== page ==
Được dạy bởi Sư Yuttadhammo Bhikkhu
Dịch Việt: Việt Hùng
Lời người dịch: Trong các bài Hỏi & Đáp như vậy, tôi sẽ chủ yếu dịch thoát ý, chứ không chặt chữ. Một mặt đây là việc tôi làm để có thể nghiền ngẫm phần trả lời của Sư Yuttadhammo. Một mặt, tôi chia sẻ lại đây, và hy vọng nó hữu ích cho các thiền sinh Vipassana tham khảo.
Bài pháp ngắn này được đăng tải trên Youtube vào ngày 10/08/2010. Phần English transcript ở cuối bài. Link Youtube của bài nói ở đây: https://www.youtube.com/watch?v=e4I_Nx5vDmY
Mặc dù đã cố gắng tốt nhất trong khả năng của mình, tôi chắc chắn không thể ghi xuống được một cách chính xác 100% tất cả các từ ngữ, đặc biệt là các từ Pali mà Sư đề cập trong bài pháp. Tôi sẽ tiếp tục cập nhật bản ghi, bất cứ khi nào tôi thấy được những điểm còn thiếu sót.
Con xin thành kính đảnh lễ tạ ơn Sư Yuttadhammo về bài pháp thoại ngắn quí báu này. Con nguyện cho Sư được mọi thuận lợi và sức khoẻ trong hành trình tâm linh của Sư.
Các bạn có thể tìm hiểu thêm thông tin của Sư Yuttadhammo Bhikkhu và các lời dạy của Sư tại trang web: https://www.sirimangalo.org/.
English Transcript (quickly jotting down)
Question: Hi, welcome back to Ask a Monk. Next question comes from Shikoku820. I’ve never had a teacher in meditation. It’s always come naturally to me. But lately it’s been rather difficult to get to that place inside. I have severe trust issues, since childhood. I feel lost. Any tips?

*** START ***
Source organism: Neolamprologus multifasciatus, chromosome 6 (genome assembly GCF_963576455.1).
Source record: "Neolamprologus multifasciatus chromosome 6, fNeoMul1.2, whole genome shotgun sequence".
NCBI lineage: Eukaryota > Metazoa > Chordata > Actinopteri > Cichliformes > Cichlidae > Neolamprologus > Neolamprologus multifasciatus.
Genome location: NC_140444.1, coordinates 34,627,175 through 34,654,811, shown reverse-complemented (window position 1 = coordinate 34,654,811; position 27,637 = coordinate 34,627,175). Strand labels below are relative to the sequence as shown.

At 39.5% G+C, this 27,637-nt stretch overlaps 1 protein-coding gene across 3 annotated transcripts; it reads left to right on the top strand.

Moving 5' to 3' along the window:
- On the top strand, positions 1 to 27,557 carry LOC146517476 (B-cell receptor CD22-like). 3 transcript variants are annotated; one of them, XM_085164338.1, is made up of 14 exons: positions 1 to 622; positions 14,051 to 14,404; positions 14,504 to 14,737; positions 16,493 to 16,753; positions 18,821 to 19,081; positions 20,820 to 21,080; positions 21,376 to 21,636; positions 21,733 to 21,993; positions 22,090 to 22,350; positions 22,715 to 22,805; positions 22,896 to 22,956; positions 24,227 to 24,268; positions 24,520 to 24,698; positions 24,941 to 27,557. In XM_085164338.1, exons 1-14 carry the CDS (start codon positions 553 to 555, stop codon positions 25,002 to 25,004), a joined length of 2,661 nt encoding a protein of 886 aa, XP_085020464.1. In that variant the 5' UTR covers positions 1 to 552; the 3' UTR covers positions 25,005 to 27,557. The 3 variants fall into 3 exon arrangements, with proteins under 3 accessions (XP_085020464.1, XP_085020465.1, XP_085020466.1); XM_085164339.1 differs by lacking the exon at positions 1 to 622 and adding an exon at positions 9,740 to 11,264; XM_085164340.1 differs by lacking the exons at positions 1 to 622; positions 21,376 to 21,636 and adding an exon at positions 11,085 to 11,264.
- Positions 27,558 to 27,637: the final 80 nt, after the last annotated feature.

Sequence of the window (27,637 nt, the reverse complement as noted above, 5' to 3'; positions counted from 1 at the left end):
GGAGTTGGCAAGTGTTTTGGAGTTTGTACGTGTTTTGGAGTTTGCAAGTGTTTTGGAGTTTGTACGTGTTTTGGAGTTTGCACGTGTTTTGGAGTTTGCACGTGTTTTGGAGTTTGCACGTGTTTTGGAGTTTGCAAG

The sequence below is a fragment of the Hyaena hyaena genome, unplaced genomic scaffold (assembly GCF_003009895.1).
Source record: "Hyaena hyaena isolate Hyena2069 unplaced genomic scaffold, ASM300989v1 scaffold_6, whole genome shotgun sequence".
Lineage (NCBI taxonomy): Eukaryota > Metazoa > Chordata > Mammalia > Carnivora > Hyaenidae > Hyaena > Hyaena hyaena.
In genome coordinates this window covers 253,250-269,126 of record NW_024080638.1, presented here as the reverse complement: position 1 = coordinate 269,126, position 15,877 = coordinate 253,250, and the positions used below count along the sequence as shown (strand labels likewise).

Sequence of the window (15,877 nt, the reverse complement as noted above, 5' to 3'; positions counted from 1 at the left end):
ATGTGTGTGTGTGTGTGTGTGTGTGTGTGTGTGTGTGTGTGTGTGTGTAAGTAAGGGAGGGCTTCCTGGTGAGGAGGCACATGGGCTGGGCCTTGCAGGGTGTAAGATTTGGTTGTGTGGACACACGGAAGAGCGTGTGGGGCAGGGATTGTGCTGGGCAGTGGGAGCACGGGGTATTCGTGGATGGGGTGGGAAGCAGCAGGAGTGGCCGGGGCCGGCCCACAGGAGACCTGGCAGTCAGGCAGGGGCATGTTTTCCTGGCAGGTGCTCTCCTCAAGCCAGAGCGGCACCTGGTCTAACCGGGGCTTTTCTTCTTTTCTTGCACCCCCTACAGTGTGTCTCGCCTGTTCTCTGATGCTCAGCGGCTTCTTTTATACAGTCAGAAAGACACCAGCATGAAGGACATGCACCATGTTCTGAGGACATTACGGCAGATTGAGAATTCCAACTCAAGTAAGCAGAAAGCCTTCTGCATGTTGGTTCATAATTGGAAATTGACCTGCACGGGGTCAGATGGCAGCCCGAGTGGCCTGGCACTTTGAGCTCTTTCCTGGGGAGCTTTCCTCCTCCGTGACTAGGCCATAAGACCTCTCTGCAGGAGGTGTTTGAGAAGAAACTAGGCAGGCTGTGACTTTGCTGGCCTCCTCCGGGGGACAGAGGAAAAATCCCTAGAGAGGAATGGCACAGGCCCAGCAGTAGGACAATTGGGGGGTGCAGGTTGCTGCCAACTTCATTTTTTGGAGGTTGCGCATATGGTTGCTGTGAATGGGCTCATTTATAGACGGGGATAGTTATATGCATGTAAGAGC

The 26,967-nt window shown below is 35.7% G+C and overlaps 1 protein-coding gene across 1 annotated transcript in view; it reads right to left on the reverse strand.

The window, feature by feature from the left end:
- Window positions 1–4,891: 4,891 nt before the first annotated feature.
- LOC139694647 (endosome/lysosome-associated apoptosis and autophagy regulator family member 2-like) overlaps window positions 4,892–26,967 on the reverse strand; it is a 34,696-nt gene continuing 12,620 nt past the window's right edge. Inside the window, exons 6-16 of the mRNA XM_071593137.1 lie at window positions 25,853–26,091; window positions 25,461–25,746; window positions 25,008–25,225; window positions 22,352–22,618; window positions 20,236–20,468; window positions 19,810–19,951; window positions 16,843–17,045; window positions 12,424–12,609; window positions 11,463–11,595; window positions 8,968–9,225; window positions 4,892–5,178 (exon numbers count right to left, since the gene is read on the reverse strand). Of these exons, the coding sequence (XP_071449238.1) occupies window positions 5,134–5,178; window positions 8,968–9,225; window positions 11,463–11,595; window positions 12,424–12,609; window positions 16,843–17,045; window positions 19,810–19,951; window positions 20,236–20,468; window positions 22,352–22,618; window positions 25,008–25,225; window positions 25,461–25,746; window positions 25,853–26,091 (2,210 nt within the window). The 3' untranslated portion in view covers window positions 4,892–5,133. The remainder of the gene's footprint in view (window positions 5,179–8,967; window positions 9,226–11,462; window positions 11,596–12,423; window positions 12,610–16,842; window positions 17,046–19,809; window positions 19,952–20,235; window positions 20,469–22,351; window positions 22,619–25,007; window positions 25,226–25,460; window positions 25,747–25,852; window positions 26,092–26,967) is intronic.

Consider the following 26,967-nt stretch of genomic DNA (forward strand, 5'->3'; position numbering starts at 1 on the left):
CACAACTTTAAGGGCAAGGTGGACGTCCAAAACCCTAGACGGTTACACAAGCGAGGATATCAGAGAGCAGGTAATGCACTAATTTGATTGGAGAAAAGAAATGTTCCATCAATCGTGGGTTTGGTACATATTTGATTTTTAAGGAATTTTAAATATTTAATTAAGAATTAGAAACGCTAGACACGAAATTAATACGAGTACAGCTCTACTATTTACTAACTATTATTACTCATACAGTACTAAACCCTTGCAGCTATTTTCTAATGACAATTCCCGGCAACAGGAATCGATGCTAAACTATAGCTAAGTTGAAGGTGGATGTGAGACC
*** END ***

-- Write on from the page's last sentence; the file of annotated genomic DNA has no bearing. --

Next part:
My biggest tip is to get a teacher, first hand. But apart from that, it’s important to understand what we mean by meditation. As I’ve explained many times from the point of view that I teach, meditation is the contemplation, the examination, the analysis or analyzing of reality, not getting to some place. It sounds like probably you’re getting into a state of peace, calm, tranquility, focus, some special state which I’ve talked about before as being actually not special in any real meaningful sense. And if you cling to that state, then obviously you’re not going to be satisfied, when you can’t attain it. I would say there’s no problem with the fact that you can’t attain it. In fact, that’s part of nature, the impermanence of everything that even good states have to change. What we try to realize in meditation is that everything changes, nothing is stable. So whatever we were clinging to is not worth clinging to. So that therefore they’re unsatisfying. Because they’re changing all the time. And that we can’t control them, that we can’t control anything either inside of ourselves or in the world around us to be other than what it is to be constant or permanent or satisfying. We have no control over the nature of things except to give rise to causes. And when we give rise to the cause, then there will be the effect. And as long as we work hard to maintain the cause, there will always be the effect. As soon as we stop working, it’s going to disappear. As far as trust issues since childhood, I would would warn against putting too much emphasis on the past. I would say that’s misleading or it’s a misunderstanding among the the Western world that somehow we have to address issues that arose in the past, especially when we were kids that were repressing and so on. And we have to somehow drag these up. I would say that’s not correct. That’s not proper. The important thing is to deal with what’s arising here and now. What is it that’s that’s coming up in our mind, whatever it’s a result of, that’s not really that’s not important at all, because in the end, that becomes just conjecture and theory. And this attachment or identification, this is I my past, my childhood, I am like this, I have this problem and so on and so on. The truth is that there is something arising right here and now. And if it’s a state of mistrust or fear or worry or anxiety or stress or so on, then that’s all it is. And the important thing is to see that for what it is. So there’s some tips for you. Hope that helps.